David Fratto is a game executive who has worked as a developer and publisher for companies like Knowledge Adventure, Vivendi Games, Scholastic Media, and the BBC. He currently teaches in the game design program at NYFA’s Los Angeles campus.
NYFA: We keep hearing about the “freemium” or “free-to-play” model for games. What is it exactly?
David Fratto: When people talk about free-to-play these days, they’re talking about games – such as mobile games, MMOs, and Facebook games – that don’t require an up-front purchase to play them. Instead, players can choose when and if they want to pay. Usually, they’ll pay for extra powers, or extra content, or to help them out when they get stuck in the game. That’s how Candy Crush became so successful. When players get frustrated with not being able to complete a level, they can purchase power-ups to make the level easy enough for them to finish.
NYFA: Isn’t that kind of like cheating?
DF: I guess so, if that’s how you want to look at it. But really this free-to-play model gives players a choice of how they want to play – easy or hard. In Candy Crush, free-to-play also let’s players by-pass some of the social hooks in the game, like requiring them to ask friends for tickets to unlock new narratives. If they don’t want to wait for that – or if they’re embarrassed to announce to the world that they’re actually playing the game – they can simply purchase their way to new content.
NYFA: Is that all there is to it, then?
DF: Not any longer. Over the past few years since free-to-play games have become so popular, game designers and producers are introducing lots of different ways to use purchases in the game. Originally, it was mostly purchasing energy, which allowed players to stay in the game for longer periods of time, or purchasing virtual currency to buy things in the game – like new characters, or weapons, or even decorations.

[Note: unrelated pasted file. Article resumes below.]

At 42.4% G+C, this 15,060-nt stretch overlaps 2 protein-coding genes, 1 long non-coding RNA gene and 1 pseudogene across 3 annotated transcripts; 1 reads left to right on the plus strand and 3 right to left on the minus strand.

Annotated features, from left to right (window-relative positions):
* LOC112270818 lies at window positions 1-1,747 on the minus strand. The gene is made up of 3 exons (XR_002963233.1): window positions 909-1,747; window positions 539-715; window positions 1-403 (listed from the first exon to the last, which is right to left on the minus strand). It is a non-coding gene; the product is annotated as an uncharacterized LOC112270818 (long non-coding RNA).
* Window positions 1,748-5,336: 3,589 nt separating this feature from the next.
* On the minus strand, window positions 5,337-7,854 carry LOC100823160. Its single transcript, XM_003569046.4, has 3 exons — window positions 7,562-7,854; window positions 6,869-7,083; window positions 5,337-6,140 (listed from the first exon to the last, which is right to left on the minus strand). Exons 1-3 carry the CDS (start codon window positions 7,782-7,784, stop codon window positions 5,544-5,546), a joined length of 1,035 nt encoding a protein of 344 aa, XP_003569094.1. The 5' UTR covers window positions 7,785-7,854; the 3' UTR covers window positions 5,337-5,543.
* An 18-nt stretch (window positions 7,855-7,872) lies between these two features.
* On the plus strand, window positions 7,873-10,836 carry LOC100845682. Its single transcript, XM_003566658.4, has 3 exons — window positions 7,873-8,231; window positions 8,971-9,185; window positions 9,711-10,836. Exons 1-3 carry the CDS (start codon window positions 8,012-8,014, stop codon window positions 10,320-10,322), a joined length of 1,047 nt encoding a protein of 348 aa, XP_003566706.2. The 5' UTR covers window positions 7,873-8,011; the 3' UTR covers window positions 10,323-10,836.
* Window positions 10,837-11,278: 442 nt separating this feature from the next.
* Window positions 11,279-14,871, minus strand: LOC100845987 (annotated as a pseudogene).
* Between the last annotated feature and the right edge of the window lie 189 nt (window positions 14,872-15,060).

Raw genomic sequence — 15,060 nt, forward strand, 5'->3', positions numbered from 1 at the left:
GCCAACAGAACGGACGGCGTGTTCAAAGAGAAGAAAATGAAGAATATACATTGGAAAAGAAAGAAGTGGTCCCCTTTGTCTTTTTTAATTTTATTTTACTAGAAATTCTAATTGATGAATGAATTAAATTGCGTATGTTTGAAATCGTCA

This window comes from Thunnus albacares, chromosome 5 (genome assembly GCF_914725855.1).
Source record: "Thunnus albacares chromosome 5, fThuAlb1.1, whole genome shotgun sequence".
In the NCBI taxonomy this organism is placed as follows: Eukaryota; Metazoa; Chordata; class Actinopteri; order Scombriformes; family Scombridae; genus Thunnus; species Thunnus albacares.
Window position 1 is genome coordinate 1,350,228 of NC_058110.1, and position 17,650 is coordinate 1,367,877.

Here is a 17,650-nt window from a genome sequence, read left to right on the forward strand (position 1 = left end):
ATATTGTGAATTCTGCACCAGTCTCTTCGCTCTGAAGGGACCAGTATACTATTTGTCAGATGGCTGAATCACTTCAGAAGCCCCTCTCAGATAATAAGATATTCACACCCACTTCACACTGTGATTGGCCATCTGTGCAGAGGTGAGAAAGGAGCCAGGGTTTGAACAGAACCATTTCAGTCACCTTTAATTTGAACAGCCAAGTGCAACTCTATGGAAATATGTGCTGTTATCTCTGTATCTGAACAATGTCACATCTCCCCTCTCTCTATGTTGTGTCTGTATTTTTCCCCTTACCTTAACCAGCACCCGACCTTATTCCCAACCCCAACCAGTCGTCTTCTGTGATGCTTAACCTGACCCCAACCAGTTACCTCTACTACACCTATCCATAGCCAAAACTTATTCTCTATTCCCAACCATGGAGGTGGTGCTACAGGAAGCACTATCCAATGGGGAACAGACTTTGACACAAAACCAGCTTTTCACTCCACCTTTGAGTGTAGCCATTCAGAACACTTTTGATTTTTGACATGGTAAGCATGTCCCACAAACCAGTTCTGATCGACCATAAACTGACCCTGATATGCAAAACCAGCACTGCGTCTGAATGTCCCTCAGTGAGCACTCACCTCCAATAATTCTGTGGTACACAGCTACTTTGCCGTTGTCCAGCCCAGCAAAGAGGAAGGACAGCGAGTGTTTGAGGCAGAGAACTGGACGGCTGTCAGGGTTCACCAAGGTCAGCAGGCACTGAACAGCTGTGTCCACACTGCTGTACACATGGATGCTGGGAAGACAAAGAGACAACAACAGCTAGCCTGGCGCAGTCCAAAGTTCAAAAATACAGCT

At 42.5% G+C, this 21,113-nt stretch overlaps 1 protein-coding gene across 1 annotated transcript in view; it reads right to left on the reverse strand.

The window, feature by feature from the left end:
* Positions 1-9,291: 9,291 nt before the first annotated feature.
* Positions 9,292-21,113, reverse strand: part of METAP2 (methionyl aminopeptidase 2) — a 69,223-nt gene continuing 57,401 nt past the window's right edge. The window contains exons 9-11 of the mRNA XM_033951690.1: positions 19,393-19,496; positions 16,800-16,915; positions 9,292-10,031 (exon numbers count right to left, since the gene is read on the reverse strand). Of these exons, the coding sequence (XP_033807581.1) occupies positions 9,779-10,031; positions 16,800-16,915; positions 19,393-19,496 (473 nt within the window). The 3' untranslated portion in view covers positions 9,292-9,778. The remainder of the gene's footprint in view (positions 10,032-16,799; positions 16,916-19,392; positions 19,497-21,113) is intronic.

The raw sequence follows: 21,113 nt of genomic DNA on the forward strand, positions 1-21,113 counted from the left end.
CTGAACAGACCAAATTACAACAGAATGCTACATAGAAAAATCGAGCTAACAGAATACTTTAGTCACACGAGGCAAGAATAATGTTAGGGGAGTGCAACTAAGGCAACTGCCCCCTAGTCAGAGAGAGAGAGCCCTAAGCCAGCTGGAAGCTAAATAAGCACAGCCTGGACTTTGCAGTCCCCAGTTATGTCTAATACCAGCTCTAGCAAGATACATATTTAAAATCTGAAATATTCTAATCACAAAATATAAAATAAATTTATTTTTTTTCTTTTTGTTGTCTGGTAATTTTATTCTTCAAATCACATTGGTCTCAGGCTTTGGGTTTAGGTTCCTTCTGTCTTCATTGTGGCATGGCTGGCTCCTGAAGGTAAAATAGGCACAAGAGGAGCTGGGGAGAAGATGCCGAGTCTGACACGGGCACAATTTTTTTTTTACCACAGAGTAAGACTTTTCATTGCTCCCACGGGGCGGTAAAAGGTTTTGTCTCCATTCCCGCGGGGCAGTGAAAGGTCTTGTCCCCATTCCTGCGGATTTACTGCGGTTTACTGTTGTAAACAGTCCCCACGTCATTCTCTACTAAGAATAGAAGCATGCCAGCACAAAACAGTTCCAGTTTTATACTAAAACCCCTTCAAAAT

But now if you look at the Apple App Store or Google Play, pretty much all games are now free-to-play. So the ways this model is used is becoming increasingly more varied. A lot of times, the point of free-to-play purchases are to help the player get through the game more quickly or more easily. But now free-to-play includes games like the Walking Dead games from Telltale, where players purchase additional episodes of the game, or puzzle games that start off with free content but require the player to purchase additional puzzles if they’re really enjoying the experience.
NYFA: So I take it you don’t think free-to-play games are evil?
DF: Yeah, I saw that episode of South Park, where the boys become addicted to a Terence and Phillip mobile game. It turned out that the game was developed by Satan, and free-to-play was just an evil scam. The show was very funny, but no, I don’t agree with it! Instead, I see free-to-play games as a way of giving players more choice. So with free-to-play models, players can try out a game, and if they like it, they can invest their hard-earned cash. If they don’t like it, well then, they can just stop playing, and they’re out nothing except the time they invested.
This of course has some downsides. For one thing, it means that players download a whole lot of games these days, but only stick with a very few of them. That’s very different from buying a console game. There, you might pay $50 or $60 for a game, so you have a lot more incentive to actually play it! When you download a free game, on the other hand, if it doesn’t grab you immediately, you’re much more likely to just delete it from your phone. But frankly, lots of entertainment works that way. Television is free – at least network television – so producers need to make sure they capture their audience’s attention almost immediately, or at least enough for the viewer to come back next week. It’s pretty much the same for free-to-play games.